Aug 23, 2017

The Discovery Of A Proto-Proto-Proto Shiva At Göbekli Tepe? A Short Look At Correlations Between Göbekli Tepe And Other Cultures (Includes Observations By Graham Hancock)

A figurine was found at Gobekli Tepe that seems to further confirm a belief of mine that the Shiva of India, the headless man with erect penis of Gobekli Tepe and the Shaman of the Lascaux cave are all related. This post outlines all the correlations I have found so far that confirm this belief.

Lets begin with the find at Gobekli Tepe: Notice how the figurine is in a seated position with an animal on one shoulder (with possible indications of there having - at one time - been another animal on the other shoulder) and these animals are not depicted as animals of the hunt but rather, as a shaman would describe it, as "allies" or friends;

A Short Note on a New Figurine Type from Göbekli Tepe

The motif of the figurine is an ithyphallic person sitting with legs dragged toward his body on an unidentifiable object. He is looking up and grasping his legs. Between the legs, a large erect phallus is depicted (Fig. 3), and a quadruped animal is sitting on the person´s left shoulder (Fig. 4). As one half of the figurine has a thick layer of sinter, the question whether there originally was another animal on the other shoulder remains open. The animal species cannot be determined with security neither, but the general form is consistent with depictions of large wildcats or bears at Göbekli Tepe (e.g. Schmidt 1999. 9-10, nr. A8). The material of the sculpture is unusual for the site on the other hand. Nearly all sculptures and figurines so far known from Göbekli Tepe were made from local limestone. The new figurine is most likely made from nephrite [Editor: Nephrite is often used for pendants or amulets and must have been considered a "blessed stone" in some way]. The figurine is perforated crosswise in its lower part. A functional interpretation for this detail is hard to give as one perforation would have sufficed to wear it as a pendant for example. Maybe the figurine was meant to be fixed to a support.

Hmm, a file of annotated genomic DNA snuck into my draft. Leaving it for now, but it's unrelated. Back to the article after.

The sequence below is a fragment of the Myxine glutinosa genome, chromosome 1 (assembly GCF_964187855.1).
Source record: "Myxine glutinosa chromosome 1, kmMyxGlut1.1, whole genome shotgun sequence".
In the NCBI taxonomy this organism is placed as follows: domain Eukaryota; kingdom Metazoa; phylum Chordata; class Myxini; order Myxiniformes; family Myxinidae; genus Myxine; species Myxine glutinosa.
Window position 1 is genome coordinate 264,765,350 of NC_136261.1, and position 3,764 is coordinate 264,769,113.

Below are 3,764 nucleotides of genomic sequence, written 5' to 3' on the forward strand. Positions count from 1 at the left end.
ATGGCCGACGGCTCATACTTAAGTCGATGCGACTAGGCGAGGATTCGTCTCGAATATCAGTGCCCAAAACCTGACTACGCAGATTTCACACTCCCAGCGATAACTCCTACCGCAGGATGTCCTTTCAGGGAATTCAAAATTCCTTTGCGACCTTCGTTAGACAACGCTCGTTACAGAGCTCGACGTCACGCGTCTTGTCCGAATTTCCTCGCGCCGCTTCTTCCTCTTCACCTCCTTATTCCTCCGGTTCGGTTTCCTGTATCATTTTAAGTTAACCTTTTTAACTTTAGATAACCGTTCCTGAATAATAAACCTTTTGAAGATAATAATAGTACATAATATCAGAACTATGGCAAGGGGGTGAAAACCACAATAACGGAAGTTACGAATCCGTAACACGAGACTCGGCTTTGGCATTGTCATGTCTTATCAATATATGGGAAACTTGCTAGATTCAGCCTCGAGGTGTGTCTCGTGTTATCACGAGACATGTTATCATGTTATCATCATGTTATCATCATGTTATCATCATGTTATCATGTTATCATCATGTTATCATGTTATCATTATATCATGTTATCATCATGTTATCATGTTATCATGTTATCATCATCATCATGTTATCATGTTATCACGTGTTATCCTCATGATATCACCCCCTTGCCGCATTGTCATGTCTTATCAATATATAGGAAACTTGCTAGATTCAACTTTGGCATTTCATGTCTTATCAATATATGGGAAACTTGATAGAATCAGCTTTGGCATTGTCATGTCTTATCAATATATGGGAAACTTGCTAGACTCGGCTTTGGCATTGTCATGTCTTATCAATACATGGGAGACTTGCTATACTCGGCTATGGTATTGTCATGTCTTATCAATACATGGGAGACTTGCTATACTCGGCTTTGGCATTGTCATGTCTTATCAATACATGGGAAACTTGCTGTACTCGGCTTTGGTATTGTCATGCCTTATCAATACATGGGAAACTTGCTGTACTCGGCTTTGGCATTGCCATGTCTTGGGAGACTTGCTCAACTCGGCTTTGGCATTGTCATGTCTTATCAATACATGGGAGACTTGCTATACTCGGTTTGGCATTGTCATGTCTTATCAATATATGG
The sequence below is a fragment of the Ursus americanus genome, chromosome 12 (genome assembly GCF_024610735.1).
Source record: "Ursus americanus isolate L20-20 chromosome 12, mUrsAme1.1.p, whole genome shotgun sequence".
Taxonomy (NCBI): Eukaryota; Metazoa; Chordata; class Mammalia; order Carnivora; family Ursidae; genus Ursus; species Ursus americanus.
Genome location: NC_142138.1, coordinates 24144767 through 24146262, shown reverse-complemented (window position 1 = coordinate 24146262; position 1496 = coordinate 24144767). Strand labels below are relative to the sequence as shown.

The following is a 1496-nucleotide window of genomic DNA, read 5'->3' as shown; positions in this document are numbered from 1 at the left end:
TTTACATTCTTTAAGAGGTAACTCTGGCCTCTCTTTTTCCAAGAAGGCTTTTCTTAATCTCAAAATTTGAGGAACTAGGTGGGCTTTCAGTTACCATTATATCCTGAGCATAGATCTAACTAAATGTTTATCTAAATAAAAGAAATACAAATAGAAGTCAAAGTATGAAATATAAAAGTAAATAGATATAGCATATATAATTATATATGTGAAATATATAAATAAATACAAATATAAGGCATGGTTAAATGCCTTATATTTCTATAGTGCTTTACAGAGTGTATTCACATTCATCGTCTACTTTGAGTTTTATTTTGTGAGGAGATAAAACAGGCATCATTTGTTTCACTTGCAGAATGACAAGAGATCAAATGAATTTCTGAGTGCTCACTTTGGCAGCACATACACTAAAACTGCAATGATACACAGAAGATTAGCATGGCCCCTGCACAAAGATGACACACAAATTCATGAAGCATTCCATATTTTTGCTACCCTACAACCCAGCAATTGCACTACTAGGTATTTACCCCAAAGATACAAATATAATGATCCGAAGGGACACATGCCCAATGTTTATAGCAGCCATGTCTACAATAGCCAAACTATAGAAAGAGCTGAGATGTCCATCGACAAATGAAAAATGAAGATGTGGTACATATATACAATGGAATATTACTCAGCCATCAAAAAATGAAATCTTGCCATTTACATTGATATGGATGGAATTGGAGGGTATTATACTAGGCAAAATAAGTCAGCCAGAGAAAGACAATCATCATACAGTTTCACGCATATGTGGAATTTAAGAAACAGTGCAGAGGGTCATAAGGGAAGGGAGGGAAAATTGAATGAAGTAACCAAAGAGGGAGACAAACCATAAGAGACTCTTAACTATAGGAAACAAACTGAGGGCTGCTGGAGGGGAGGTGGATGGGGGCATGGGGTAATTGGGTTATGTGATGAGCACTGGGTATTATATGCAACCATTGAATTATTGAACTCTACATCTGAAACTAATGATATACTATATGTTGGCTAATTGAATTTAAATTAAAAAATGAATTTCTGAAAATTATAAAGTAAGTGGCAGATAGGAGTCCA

But in contrast to this group, the find discussed here has the animal on the shoulder (or one on each shoulder originally?) as an important characteristic. 

The animal is clinging to the shoulder in a crouched position, there is no indication of aggression or attack (Fig. 4), or a reaction of the sitting person. The animal could thus have a completely different meaning. We could be dealing with a more metaphorical relationship between man and animal here.

Extract continues: The other important characteristic of the depiction is the prominent erect phallus. Göbekli Tepe´s iconography is generally nearly exclusively male (e.g. Dietrich and Notroff 2015.85), and the phallus features prominently in several depictions of animals and humans. For example, a headless ithyphallic body is depicted on Pillar 43 amongst birds, snakes and a large scorpion (Schmidt 2006). Although the central pillars of the large enclosures are clearly marked as human through the depiction of arms, hands, and in the case of Enclosure D also items of clothing, their sex is not indicated. An erect phallus however is a prominent feature of the foxes depicted on several of the central pillars. There are also a few phallus sculptures from the site (e.g. Schmidt 1999.9, Plate 2/3-4).